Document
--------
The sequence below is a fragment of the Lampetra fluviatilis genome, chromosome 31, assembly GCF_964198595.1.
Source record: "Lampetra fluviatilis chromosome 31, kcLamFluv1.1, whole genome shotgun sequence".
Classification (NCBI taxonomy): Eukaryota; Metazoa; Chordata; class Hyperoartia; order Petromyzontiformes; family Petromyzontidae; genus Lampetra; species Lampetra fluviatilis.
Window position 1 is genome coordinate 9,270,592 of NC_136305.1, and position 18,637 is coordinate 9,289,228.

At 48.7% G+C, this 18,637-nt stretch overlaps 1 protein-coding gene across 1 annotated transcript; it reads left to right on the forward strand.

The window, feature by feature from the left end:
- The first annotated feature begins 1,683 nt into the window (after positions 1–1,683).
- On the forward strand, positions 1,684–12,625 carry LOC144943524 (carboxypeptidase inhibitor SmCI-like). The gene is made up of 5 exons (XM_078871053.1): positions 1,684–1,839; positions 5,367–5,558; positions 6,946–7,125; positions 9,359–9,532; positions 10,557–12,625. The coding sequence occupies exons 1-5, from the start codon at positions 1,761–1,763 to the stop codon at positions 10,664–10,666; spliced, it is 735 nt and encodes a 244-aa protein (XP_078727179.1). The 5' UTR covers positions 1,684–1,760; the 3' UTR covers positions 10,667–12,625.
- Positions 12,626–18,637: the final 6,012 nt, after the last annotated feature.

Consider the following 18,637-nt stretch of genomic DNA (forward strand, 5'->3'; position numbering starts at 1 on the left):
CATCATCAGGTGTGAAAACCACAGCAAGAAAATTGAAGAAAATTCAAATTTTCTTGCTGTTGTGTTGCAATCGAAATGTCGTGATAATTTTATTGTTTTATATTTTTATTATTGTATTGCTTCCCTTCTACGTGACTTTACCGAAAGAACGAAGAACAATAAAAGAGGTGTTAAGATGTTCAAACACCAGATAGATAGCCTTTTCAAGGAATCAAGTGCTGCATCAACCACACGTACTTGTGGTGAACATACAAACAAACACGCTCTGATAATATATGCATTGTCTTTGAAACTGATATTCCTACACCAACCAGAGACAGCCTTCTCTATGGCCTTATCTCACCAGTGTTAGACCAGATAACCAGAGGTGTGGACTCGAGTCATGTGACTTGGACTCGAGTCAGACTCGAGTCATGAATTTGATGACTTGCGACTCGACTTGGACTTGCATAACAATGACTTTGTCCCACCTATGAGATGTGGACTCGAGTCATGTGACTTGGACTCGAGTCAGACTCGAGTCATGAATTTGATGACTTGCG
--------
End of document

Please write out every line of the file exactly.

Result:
The sequence below is a fragment of the Lampetra fluviatilis genome, chromosome 31, assembly GCF_964198595.1.
Source record: "Lampetra fluviatilis chromosome 31, kcLamFluv1.1, whole genome shotgun sequence".
Classification (NCBI taxonomy): Eukaryota; Metazoa; Chordata; class Hyperoartia; order Petromyzontiformes; family Petromyzontidae; genus Lampetra; species Lampetra fluviatilis.
Window position 1 is genome coordinate 9,270,592 of NC_136305.1, and position 18,637 is coordinate 9,289,228.

At 48.7% G+C, this 18,637-nt stretch overlaps 1 protein-coding gene across 1 annotated transcript; it reads left to right on the forward strand.

The window, feature by feature from the left end:
- The first annotated feature begins 1,683 nt into the window (after positions 1–1,683).
- On the forward strand, positions 1,684–12,625 carry LOC144943524 (carboxypeptidase inhibitor SmCI-like). The gene is made up of 5 exons (XM_078871053.1): positions 1,684–1,839; positions 5,367–5,558; positions 6,946–7,125; positions 9,359–9,532; positions 10,557–12,625. The coding sequence occupies exons 1-5, from the start codon at positions 1,761–1,763 to the stop codon at positions 10,664–10,666; spliced, it is 735 nt and encodes a 244-aa protein (XP_078727179.1). The 5' UTR covers positions 1,684–1,760; the 3' UTR covers positions 10,667–12,625.
- Positions 12,626–18,637: the final 6,012 nt, after the last annotated feature.

Consider the following 18,637-nt stretch of genomic DNA (forward strand, 5'->3'; position numbering starts at 1 on the left):
CATCATCAGGTGTGAAAACCACAGCAAGAAAATTGAAGAAAATTCAAATTTTCTTGCTGTTGTGTTGCAATCGAAATGTCGTGATAATTTTATTGTTTTATATTTTTATTATTGTATTGCTTCCCTTCTACGTGACTTTACCGAAAGAACGAAGAACAATAAAAGAGGTGTTAAGATGTTCAAACACCAGATAGATAGCCTTTTCAAGGAATCAAGTGCTGCATCAACCACACGTACTTGTGGTGAACATACAAACAAACACGCTCTGATAATATATGCATTGTCTTTGAAACTGATATTCCTACACCAACCAGAGACAGCCTTCTCTATGGCCTTATCTCACCAGTGTTAGACCAGATAACCAGAGGTGTGGACTCGAGTCATGTGACTTGGACTCGAGTCAGACTCGAGTCATGAATTTGATGACTTGCGACTCGACTTGGACTTGCATAACAATGACTTTGTCCCACCTATGAGATGTGGACTCGAGTCATGTGACTTGGACTCGAGTCAGACTCGAGTCATGAATTTGATGACTTGCG